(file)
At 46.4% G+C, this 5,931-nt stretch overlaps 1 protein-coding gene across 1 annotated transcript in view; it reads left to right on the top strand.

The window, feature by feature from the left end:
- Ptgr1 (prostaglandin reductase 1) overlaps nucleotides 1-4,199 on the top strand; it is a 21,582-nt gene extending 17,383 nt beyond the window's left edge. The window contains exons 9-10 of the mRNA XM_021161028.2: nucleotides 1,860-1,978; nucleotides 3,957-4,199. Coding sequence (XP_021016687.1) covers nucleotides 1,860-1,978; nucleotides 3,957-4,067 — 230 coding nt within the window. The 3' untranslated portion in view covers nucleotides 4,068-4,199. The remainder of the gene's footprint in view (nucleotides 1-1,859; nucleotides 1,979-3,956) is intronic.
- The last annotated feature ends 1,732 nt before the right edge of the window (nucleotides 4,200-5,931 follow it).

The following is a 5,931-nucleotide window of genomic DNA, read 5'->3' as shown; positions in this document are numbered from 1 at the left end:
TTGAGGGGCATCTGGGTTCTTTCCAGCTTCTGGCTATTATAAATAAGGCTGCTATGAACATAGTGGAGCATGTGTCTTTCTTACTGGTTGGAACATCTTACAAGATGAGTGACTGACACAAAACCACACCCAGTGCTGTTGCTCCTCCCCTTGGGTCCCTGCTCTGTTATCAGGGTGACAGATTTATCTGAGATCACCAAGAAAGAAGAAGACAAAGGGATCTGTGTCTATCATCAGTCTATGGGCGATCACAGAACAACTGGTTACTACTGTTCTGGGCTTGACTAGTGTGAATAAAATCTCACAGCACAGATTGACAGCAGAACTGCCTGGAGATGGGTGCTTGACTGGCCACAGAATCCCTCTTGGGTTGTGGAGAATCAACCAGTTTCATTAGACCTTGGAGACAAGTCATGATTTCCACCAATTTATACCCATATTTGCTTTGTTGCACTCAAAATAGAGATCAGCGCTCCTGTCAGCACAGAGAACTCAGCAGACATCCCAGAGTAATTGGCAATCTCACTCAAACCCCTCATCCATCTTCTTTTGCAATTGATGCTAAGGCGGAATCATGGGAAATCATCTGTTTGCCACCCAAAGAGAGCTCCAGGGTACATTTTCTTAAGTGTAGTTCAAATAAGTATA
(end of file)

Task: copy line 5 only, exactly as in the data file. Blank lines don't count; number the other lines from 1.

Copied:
The following is a 5,931-nucleotide window of genomic DNA, read 5'->3' as shown; positions in this document are numbered from 1 at the left end: